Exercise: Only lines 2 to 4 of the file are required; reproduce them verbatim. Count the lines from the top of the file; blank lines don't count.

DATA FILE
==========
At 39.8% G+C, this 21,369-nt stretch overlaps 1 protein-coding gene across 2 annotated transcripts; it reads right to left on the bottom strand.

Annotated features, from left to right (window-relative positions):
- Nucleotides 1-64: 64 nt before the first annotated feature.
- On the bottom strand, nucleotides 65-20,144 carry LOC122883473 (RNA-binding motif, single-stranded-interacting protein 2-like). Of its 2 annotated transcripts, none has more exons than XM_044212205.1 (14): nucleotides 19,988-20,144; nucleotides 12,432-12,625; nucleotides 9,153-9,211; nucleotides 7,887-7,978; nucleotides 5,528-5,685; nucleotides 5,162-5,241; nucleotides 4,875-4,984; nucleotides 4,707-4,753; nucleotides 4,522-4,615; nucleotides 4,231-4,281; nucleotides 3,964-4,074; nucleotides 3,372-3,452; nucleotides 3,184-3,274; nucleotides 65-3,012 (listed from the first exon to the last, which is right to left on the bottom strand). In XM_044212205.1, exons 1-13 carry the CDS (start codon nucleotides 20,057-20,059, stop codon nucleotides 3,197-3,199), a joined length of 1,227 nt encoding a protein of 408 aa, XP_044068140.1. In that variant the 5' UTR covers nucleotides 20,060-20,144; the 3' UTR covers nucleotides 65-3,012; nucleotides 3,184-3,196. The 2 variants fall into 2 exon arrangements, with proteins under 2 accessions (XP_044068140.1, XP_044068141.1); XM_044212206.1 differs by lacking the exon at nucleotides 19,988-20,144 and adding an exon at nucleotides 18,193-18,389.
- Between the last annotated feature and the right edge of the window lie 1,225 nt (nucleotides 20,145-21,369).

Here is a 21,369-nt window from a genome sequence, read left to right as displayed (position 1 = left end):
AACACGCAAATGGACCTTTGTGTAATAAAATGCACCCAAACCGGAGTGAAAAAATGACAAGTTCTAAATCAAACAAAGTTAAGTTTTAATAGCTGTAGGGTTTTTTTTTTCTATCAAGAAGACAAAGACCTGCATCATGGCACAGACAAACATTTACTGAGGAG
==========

Annotated features, from left to right (window-relative positions):
- Nucleotides 1-64: 64 nt before the first annotated feature.
- On the bottom strand, nucleotides 65-20,144 carry LOC122883473 (RNA-binding motif, single-stranded-interacting protein 2-like). Of its 2 annotated transcripts, none has more exons than XM_044212205.1 (14): nucleotides 19,988-20,144; nucleotides 12,432-12,625; nucleotides 9,153-9,211; nucleotides 7,887-7,978; nucleotides 5,528-5,685; nucleotides 5,162-5,241; nucleotides 4,875-4,984; nucleotides 4,707-4,753; nucleotides 4,522-4,615; nucleotides 4,231-4,281; nucleotides 3,964-4,074; nucleotides 3,372-3,452; nucleotides 3,184-3,274; nucleotides 65-3,012 (listed from the first exon to the last, which is right to left on the bottom strand). In XM_044212205.1, exons 1-13 carry the CDS (start codon nucleotides 20,057-20,059, stop codon nucleotides 3,197-3,199), a joined length of 1,227 nt encoding a protein of 408 aa, XP_044068140.1. In that variant the 5' UTR covers nucleotides 20,060-20,144; the 3' UTR covers nucleotides 65-3,012; nucleotides 3,184-3,196. The 2 variants fall into 2 exon arrangements, with proteins under 2 accessions (XP_044068140.1, XP_044068141.1); XM_044212206.1 differs by lacking the exon at nucleotides 19,988-20,144 and adding an exon at nucleotides 18,193-18,389.